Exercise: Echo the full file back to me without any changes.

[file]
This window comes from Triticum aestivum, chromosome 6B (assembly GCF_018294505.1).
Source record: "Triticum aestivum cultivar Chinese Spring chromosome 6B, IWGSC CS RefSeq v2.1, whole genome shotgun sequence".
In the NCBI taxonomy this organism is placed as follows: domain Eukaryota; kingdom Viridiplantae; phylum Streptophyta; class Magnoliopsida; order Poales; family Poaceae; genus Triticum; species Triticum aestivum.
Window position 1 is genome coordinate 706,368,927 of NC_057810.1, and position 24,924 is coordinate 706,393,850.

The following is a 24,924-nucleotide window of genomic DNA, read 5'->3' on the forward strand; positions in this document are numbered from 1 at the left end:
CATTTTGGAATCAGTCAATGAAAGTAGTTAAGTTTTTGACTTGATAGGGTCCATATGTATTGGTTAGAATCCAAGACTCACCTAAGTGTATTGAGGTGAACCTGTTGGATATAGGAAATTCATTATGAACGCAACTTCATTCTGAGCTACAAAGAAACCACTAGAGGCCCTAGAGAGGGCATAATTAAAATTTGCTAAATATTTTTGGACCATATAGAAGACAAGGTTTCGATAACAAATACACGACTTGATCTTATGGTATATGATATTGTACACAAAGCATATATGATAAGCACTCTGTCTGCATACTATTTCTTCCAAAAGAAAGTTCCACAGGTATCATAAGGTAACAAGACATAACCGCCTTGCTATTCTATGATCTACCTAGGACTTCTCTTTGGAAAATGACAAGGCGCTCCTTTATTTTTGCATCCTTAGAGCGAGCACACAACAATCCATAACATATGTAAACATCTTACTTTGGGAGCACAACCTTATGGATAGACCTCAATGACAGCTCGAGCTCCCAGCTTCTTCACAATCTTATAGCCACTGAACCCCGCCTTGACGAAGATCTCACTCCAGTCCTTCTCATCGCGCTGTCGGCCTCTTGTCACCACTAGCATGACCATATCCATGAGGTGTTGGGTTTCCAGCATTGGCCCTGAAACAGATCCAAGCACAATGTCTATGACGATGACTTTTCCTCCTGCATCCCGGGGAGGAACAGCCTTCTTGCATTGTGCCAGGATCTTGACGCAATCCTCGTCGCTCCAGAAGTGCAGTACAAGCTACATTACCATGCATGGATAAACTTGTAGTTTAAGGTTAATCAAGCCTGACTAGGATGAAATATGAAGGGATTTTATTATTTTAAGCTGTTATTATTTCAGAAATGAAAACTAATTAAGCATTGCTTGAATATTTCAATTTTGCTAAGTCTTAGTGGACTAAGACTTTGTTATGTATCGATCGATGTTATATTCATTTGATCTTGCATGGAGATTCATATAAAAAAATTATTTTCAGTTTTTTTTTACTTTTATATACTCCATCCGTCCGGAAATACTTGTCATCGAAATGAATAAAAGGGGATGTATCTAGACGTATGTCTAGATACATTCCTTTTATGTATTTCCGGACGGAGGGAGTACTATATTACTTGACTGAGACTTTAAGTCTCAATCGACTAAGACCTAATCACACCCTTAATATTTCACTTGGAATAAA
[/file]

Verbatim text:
This window comes from Triticum aestivum, chromosome 6B (assembly GCF_018294505.1).
Source record: "Triticum aestivum cultivar Chinese Spring chromosome 6B, IWGSC CS RefSeq v2.1, whole genome shotgun sequence".
In the NCBI taxonomy this organism is placed as follows: domain Eukaryota; kingdom Viridiplantae; phylum Streptophyta; class Magnoliopsida; order Poales; family Poaceae; genus Triticum; species Triticum aestivum.
Window position 1 is genome coordinate 706,368,927 of NC_057810.1, and position 24,924 is coordinate 706,393,850.

The following is a 24,924-nucleotide window of genomic DNA, read 5'->3' on the forward strand; positions in this document are numbered from 1 at the left end:
CATTTTGGAATCAGTCAATGAAAGTAGTTAAGTTTTTGACTTGATAGGGTCCATATGTATTGGTTAGAATCCAAGACTCACCTAAGTGTATTGAGGTGAACCTGTTGGATATAGGAAATTCATTATGAACGCAACTTCATTCTGAGCTACAAAGAAACCACTAGAGGCCCTAGAGAGGGCATAATTAAAATTTGCTAAATATTTTTGGACCATATAGAAGACAAGGTTTCGATAACAAATACACGACTTGATCTTATGGTATATGATATTGTACACAAAGCATATATGATAAGCACTCTGTCTGCATACTATTTCTTCCAAAAGAAAGTTCCACAGGTATCATAAGGTAACAAGACATAACCGCCTTGCTATTCTATGATCTACCTAGGACTTCTCTTTGGAAAATGACAAGGCGCTCCTTTATTTTTGCATCCTTAGAGCGAGCACACAACAATCCATAACATATGTAAACATCTTACTTTGGGAGCACAACCTTATGGATAGACCTCAATGACAGCTCGAGCTCCCAGCTTCTTCACAATCTTATAGCCACTGAACCCCGCCTTGACGAAGATCTCACTCCAGTCCTTCTCATCGCGCTGTCGGCCTCTTGTCACCACTAGCATGACCATATCCATGAGGTGTTGGGTTTCCAGCATTGGCCCTGAAACAGATCCAAGCACAATGTCTATGACGATGACTTTTCCTCCTGCATCCCGGGGAGGAACAGCCTTCTTGCATTGTGCCAGGATCTTGACGCAATCCTCGTCGCTCCAGAAGTGCAGTACAAGCTACATTACCATGCATGGATAAACTTGTAGTTTAAGGTTAATCAAGCCTGACTAGGATGAAATATGAAGGGATTTTATTATTTTAAGCTGTTATTATTTCAGAAATGAAAACTAATTAAGCATTGCTTGAATATTTCAATTTTGCTAAGTCTTAGTGGACTAAGACTTTGTTATGTATCGATCGATGTTATATTCATTTGATCTTGCATGGAGATTCATATAAAAAAATTATTTTCAGTTTTTTTTTACTTTTATATACTCCATCCGTCCGGAAATACTTGTCATCGAAATGAATAAAAGGGGATGTATCTAGACGTATGTCTAGATACATTCCTTTTATGTATTTCCGGACGGAGGGAGTACTATATTACTTGACTGAGACTTTAAGTCTCAATCGACTAAGACCTAATCACACCCTTAATATTTCACTTGGAATAAA